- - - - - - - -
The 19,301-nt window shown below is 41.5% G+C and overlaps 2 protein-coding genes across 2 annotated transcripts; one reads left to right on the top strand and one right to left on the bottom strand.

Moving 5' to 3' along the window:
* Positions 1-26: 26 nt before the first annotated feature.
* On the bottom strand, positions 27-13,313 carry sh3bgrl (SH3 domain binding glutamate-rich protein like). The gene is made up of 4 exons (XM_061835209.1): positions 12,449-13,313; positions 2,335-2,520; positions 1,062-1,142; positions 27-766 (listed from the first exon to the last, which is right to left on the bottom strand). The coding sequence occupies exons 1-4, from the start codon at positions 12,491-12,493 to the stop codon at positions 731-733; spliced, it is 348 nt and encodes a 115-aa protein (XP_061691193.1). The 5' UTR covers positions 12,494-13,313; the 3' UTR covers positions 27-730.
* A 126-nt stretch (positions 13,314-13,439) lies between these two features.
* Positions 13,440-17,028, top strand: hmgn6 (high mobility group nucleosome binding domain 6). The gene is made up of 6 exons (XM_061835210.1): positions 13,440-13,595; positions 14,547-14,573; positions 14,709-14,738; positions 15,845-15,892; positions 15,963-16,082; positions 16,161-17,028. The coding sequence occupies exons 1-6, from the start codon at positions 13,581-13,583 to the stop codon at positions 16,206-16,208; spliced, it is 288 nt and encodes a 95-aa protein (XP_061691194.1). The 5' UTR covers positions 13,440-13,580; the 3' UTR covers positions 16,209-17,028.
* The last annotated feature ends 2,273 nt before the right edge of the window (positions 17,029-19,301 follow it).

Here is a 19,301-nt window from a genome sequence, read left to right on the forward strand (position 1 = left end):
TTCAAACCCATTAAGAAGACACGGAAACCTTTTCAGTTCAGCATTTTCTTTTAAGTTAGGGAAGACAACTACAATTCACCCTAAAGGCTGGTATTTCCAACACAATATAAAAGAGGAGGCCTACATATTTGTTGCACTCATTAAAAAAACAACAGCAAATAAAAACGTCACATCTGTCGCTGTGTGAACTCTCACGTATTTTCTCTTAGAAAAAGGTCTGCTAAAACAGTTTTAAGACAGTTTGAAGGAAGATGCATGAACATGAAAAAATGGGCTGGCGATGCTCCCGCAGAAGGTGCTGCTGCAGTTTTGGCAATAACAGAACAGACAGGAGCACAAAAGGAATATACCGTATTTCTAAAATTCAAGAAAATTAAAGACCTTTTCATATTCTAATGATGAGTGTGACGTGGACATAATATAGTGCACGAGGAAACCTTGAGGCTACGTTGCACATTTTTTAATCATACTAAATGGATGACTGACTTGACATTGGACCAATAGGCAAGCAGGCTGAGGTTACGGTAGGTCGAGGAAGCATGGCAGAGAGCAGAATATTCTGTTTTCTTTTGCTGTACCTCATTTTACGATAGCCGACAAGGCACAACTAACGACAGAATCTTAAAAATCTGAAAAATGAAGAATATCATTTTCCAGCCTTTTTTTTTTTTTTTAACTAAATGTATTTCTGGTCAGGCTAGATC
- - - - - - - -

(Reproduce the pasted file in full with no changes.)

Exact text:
The 19,301-nt window shown below is 41.5% G+C and overlaps 2 protein-coding genes across 2 annotated transcripts; one reads left to right on the top strand and one right to left on the bottom strand.

Moving 5' to 3' along the window:
* Positions 1-26: 26 nt before the first annotated feature.
* On the bottom strand, positions 27-13,313 carry sh3bgrl (SH3 domain binding glutamate-rich protein like). The gene is made up of 4 exons (XM_061835209.1): positions 12,449-13,313; positions 2,335-2,520; positions 1,062-1,142; positions 27-766 (listed from the first exon to the last, which is right to left on the bottom strand). The coding sequence occupies exons 1-4, from the start codon at positions 12,491-12,493 to the stop codon at positions 731-733; spliced, it is 348 nt and encodes a 115-aa protein (XP_061691193.1). The 5' UTR covers positions 12,494-13,313; the 3' UTR covers positions 27-730.
* A 126-nt stretch (positions 13,314-13,439) lies between these two features.
* Positions 13,440-17,028, top strand: hmgn6 (high mobility group nucleosome binding domain 6). The gene is made up of 6 exons (XM_061835210.1): positions 13,440-13,595; positions 14,547-14,573; positions 14,709-14,738; positions 15,845-15,892; positions 15,963-16,082; positions 16,161-17,028. The coding sequence occupies exons 1-6, from the start codon at positions 13,581-13,583 to the stop codon at positions 16,206-16,208; spliced, it is 288 nt and encodes a 95-aa protein (XP_061691194.1). The 5' UTR covers positions 13,440-13,580; the 3' UTR covers positions 16,209-17,028.
* The last annotated feature ends 2,273 nt before the right edge of the window (positions 17,029-19,301 follow it).

Here is a 19,301-nt window from a genome sequence, read left to right on the forward strand (position 1 = left end):
TTCAAACCCATTAAGAAGACACGGAAACCTTTTCAGTTCAGCATTTTCTTTTAAGTTAGGGAAGACAACTACAATTCACCCTAAAGGCTGGTATTTCCAACACAATATAAAAGAGGAGGCCTACATATTTGTTGCACTCATTAAAAAAACAACAGCAAATAAAAACGTCACATCTGTCGCTGTGTGAACTCTCACGTATTTTCTCTTAGAAAAAGGTCTGCTAAAACAGTTTTAAGACAGTTTGAAGGAAGATGCATGAACATGAAAAAATGGGCTGGCGATGCTCCCGCAGAAGGTGCTGCTGCAGTTTTGGCAATAACAGAACAGACAGGAGCACAAAAGGAATATACCGTATTTCTAAAATTCAAGAAAATTAAAGACCTTTTCATATTCTAATGATGAGTGTGACGTGGACATAATATAGTGCACGAGGAAACCTTGAGGCTACGTTGCACATTTTTTAATCATACTAAATGGATGACTGACTTGACATTGGACCAATAGGCAAGCAGGCTGAGGTTACGGTAGGTCGAGGAAGCATGGCAGAGAGCAGAATATTCTGTTTTCTTTTGCTGTACCTCATTTTACGATAGCCGACAAGGCACAACTAACGACAGAATCTTAAAAATCTGAAAAATGAAGAATATCATTTTCCAGCCTTTTTTTTTTTTTTTAACTAAATGTATTTCTGGTCAGGCTAGATC